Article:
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    Cardiovascular disease in psoriasis may be due to a cardiosplenic axis

    LONDON — The spleen may have a role in driving the higher rate of cardiovascular disease seen in psoriasis patients through a spleen–atherosclerotic axis, suggests research presented at the Psoriasis: From Gene to Clinic International Congress in London on December 2.

    It is well know that psoriasis is associated with an increased risk for cardiovascular disease and it has been suggested that this could be a consequence of systemic inflammation prompting cardiovascular comorbidities, such as premature atherosclerotic disease.

    Studies of soluble biomarkers of systemic inflammation have shown evidence of mild systemic inflammation in patients with psoriasis compared with healthy controls. However, unlike with other inflammatory diseases, such as rheumatoid arthritis, evidence of systemic inflammation in psoriasis has been contradictory and a relatively recent review showed only a weak association between psoriasis and system inflammation, Dr. Kasper Hjuler of Aarhus University Hospital in Denmark reported at the meeting.

    Previous studies have also shown increased levels of arterial inflammation in psoriasis, but Dr. Hjuler pointed out that “these studies are generally showing an increased level of vascular wall inflammation and not specifically systemic inflammation.”

    Researchers have now moved their attention to an organ involved in the regulation of immune responses and systemic inflammation – the spleen – as research has shown that the spleen plays a role in disease mechanisms in other Th17 regulated diseases, such as muscular sclerosis.

    A central role for the spleen in the progression of atherosclerotic disease has been proposed through a mechanism conceptualized as the ‘cardiosplenic axis.’ Positron emission tomography (PET) computed tomography (CT) has shown that splenic inflammation, assessed by 18F-fluorodeoxyglucose (FDG), is increased in patients with autoimmune and inflammatory diseases, and that the splenic FDG uptake correlates with measures of systemic inflammation.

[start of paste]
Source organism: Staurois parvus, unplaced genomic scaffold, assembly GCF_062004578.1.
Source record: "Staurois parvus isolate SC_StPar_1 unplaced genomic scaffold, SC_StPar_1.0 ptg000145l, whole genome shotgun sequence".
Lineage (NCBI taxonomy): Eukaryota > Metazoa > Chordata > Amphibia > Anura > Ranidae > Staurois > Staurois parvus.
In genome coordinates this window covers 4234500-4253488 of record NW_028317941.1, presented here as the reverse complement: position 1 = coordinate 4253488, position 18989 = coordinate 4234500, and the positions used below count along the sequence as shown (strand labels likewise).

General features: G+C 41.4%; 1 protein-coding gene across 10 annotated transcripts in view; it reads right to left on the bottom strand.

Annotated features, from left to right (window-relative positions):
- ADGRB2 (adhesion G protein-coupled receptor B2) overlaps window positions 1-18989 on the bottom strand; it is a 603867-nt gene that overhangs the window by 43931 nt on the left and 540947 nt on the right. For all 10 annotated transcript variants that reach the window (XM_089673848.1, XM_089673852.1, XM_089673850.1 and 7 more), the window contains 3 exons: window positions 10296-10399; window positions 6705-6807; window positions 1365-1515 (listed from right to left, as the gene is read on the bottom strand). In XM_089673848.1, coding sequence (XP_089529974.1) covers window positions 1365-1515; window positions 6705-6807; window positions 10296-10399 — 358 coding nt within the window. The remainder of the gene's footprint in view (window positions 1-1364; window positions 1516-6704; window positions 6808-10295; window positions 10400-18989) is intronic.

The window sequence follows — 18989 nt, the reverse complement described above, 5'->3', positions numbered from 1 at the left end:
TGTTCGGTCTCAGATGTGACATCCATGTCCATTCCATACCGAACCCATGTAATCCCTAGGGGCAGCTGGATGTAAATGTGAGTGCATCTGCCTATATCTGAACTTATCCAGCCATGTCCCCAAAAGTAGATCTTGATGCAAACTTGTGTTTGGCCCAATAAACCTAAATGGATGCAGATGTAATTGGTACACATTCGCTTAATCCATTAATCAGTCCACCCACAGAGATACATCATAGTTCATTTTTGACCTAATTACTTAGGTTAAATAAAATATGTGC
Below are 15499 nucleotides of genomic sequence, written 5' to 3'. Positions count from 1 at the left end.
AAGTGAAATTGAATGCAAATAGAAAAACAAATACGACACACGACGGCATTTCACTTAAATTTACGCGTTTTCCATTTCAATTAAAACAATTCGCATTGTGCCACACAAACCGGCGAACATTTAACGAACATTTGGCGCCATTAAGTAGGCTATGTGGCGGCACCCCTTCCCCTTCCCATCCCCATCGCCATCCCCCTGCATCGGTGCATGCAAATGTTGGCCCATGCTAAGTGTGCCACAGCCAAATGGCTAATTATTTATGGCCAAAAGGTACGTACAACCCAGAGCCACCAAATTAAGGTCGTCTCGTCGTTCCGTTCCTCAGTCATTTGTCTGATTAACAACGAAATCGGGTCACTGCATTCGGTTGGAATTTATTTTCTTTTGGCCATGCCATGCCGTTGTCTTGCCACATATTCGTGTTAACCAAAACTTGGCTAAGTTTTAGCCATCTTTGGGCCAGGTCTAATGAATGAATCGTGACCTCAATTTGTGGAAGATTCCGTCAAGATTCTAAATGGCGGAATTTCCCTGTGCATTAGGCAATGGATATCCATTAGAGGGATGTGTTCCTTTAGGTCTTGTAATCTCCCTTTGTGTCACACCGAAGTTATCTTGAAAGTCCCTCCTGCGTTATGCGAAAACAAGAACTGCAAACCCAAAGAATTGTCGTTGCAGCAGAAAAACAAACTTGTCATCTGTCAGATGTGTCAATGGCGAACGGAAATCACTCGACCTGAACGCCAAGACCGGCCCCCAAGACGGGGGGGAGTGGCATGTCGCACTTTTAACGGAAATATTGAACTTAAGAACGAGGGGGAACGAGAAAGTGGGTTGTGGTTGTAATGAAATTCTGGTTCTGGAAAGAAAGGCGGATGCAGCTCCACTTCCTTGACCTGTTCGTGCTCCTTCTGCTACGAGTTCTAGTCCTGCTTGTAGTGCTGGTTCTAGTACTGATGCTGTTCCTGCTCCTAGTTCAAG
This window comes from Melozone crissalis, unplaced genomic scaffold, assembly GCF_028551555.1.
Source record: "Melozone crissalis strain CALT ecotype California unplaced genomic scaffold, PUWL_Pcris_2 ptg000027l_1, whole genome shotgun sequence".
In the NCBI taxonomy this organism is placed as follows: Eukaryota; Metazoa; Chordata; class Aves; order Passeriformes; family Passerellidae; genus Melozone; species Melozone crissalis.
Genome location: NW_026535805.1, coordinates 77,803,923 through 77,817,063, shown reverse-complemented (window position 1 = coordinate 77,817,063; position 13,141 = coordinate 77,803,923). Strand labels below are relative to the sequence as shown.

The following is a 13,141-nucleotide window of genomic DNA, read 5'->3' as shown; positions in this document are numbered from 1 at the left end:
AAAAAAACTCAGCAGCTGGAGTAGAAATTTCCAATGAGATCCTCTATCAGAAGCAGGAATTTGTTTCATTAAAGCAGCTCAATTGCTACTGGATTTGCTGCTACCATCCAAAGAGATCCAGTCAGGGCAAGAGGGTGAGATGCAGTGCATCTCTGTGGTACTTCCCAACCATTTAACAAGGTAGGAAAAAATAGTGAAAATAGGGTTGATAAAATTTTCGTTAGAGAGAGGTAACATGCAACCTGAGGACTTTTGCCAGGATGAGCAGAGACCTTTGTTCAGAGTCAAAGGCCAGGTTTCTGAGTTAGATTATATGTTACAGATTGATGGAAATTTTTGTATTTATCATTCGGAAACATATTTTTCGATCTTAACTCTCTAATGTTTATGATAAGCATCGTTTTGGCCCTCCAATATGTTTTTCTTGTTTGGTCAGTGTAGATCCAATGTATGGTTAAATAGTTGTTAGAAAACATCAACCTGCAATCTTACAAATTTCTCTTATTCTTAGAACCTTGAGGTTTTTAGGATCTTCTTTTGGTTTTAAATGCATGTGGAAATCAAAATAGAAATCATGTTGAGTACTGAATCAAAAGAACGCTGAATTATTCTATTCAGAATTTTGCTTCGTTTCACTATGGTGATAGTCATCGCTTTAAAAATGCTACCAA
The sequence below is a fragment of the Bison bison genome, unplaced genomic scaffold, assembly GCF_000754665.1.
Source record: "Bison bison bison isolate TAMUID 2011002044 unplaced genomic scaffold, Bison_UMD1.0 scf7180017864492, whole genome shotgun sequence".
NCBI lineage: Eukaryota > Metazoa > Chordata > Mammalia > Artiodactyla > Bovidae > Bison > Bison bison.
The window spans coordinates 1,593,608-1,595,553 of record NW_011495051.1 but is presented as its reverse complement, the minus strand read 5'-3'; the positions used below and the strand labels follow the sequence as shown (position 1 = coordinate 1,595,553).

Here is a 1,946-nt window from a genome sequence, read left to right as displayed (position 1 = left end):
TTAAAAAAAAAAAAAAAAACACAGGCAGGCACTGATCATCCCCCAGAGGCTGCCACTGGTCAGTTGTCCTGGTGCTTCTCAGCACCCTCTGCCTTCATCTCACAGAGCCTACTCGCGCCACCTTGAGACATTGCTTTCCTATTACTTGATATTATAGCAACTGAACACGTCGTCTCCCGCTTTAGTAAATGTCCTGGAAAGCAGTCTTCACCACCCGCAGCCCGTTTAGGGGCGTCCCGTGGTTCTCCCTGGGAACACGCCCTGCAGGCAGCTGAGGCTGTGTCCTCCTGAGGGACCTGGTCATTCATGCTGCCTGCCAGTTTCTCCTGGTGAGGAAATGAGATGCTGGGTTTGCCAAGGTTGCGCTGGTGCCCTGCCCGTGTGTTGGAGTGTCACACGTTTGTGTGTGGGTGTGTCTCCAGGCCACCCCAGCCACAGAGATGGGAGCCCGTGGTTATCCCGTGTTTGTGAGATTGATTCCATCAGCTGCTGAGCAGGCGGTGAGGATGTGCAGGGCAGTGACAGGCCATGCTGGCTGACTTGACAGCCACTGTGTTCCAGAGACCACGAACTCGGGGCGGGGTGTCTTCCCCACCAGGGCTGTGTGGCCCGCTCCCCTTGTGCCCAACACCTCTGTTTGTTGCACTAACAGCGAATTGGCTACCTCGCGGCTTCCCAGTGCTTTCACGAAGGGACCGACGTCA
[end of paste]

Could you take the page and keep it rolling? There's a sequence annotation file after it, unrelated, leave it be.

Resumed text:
Dr Hjuler presented data from an observational study which assessed splenic FDG uptake as a measure of systemic inflammation in 12 untreated patients with moderate-to-severe psoriasis compared with 23 retrospectively matched controls. The psoriasis patients had a mean PASI of 14.5 and there were no other significant differences between the two groups. Aortic inflammation was also assessed.

    The CT results showed that splenic volume was greater in psoriasis patients than controls (269.5cc3 versus  224.5cc3) which suggested there may be inflammation, he said. Splenic inflammation measured using the background corrected spleen liver ratio (SLR) based on mean standardized uptake values, showed that psoriasis patients had higher levels of splenic inflammation and a higher SLR compared with controls (mean SLR 0.94   0.11 vs. 0.82 ¬ 0.08, P=0.001). This remained significant after adjusting for age, gender and BMI.

    The results also showed that an association between splenic inflammation and aortic wall inflammation in both the psoriasis group and the population overall, and a weaker correlation between splenic inflammation and subcutaneous adipose tissue inflammation.

    Dr Hjuler said: “Our data confirm the existence of systemic inflammation in patients with psoriasis beyond that ascertained in previous biomarker studies, and provide the rationale for a mechanistic link between psoriasis driven inflammation and cardiovascular comorbidity through a spleen–atherosclerotic axis. The cardiosplenic axis may mechanistically, at least in part, explain the epidemiological observation that patients with psoriasis have an increased risk of heart disease.”

     


    REFERENCE

    Systemic inflammation and evidence of a cardiosplenic axis in patients with psoriasis. K.F. Hjuler, L.C. Gormsen, M.H. Vendelbo, A. Egeberg, J. Nielsen, L. Iversen. FC28. Psoriasis: From Gene to Clinic International Congress, London , 2nd December 2017, 10.05.  http://psoriasisg2c.com/wp-content/uploads/2017/11/Online-Psoriasis-G2C-Programme-2017.pdf (page 68).

     

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